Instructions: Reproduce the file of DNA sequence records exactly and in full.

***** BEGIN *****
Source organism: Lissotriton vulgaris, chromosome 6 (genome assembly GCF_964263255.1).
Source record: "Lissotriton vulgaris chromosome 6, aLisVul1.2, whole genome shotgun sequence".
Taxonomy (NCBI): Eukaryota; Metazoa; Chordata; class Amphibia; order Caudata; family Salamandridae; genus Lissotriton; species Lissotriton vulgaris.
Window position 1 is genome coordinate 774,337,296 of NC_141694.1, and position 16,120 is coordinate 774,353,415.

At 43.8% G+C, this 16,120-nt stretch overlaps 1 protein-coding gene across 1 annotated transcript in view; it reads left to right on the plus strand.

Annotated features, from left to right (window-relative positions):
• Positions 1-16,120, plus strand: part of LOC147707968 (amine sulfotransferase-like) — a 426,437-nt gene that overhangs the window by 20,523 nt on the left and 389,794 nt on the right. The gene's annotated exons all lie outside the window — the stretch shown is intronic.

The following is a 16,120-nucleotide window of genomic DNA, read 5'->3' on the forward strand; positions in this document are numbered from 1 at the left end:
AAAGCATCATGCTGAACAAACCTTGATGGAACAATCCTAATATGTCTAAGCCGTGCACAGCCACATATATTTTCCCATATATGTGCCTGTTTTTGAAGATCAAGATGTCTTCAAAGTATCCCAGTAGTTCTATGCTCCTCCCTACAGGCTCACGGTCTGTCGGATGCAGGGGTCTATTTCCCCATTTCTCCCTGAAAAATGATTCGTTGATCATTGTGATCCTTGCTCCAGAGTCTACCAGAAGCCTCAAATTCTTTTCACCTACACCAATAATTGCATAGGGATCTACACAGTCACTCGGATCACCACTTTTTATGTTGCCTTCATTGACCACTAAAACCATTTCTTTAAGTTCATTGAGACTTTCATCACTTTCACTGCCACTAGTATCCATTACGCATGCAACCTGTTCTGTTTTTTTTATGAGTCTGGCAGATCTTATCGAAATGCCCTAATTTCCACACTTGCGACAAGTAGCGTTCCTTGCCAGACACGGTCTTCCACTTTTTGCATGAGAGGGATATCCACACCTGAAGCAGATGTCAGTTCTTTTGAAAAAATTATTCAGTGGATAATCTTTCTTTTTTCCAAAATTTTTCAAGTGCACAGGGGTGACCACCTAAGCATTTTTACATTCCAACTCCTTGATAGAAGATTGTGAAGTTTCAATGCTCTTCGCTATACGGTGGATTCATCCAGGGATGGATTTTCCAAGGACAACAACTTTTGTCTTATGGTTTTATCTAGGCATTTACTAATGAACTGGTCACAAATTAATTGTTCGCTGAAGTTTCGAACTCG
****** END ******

Source organism: Lissotriton vulgaris, chromosome 6 (genome assembly GCF_964263255.1).
Source record: "Lissotriton vulgaris chromosome 6, aLisVul1.2, whole genome shotgun sequence".
Taxonomy (NCBI): Eukaryota; Metazoa; Chordata; class Amphibia; order Caudata; family Salamandridae; genus Lissotriton; species Lissotriton vulgaris.
Window position 1 is genome coordinate 774,337,296 of NC_141694.1, and position 16,120 is coordinate 774,353,415.

At 43.8% G+C, this 16,120-nt stretch overlaps 1 protein-coding gene across 1 annotated transcript in view; it reads left to right on the plus strand.

Annotated features, from left to right (window-relative positions):
• Positions 1-16,120, plus strand: part of LOC147707968 (amine sulfotransferase-like) — a 426,437-nt gene that overhangs the window by 20,523 nt on the left and 389,794 nt on the right. The gene's annotated exons all lie outside the window — the stretch shown is intronic.

The following is a 16,120-nucleotide window of genomic DNA, read 5'->3' on the forward strand; positions in this document are numbered from 1 at the left end:
AAAGCATCATGCTGAACAAACCTTGATGGAACAATCCTAATATGTCTAAGCCGTGCACAGCCACATATATTTTCCCATATATGTGCCTGTTTTTGAAGATCAAGATGTCTTCAAAGTATCCCAGTAGTTCTATGCTCCTCCCTACAGGCTCACGGTCTGTCGGATGCAGGGGTCTATTTCCCCATTTCTCCCTGAAAAATGATTCGTTGATCATTGTGATCCTTGCTCCAGAGTCTACCAGAAGCCTCAAATTCTTTTCACCTACACCAATAATTGCATAGGGATCTACACAGTCACTCGGATCACCACTTTTTATGTTGCCTTCATTGACCACTAAAACCATTTCTTTAAGTTCATTGAGACTTTCATCACTTTCACTGCCACTAGTATCCATTACGCATGCAACCTGTTCTGTTTTTTTTATGAGTCTGGCAGATCTTATCGAAATGCCCTAATTTCCACACTTGCGACAAGTAGCGTTCCTTGCCAGACACGGTCTTCCACTTTTTGCATGAGAGGGATATCCACACCTGAAGCAGATGTCAGTTCTTTTGAAAAAATTATTCAGTGGATAATCTTTCTTTTTTCCAAAATTTTTCAAGTGCACAGGGGTGACCACCTAAGCATTTTTACATTCCAACTCCTTGATAGAAGATTGTGAAGTTTCAATGCTCTTCGCTATACGGTGGATTCATCCAGGGATGGATTTTCCAAGGACAACAACTTTTGTCTTATGGTTTTATCTAGGCATTTACTAATGAACTGGTCACAAATTAATTGTTCGCTGAAGTTTCGAACTCG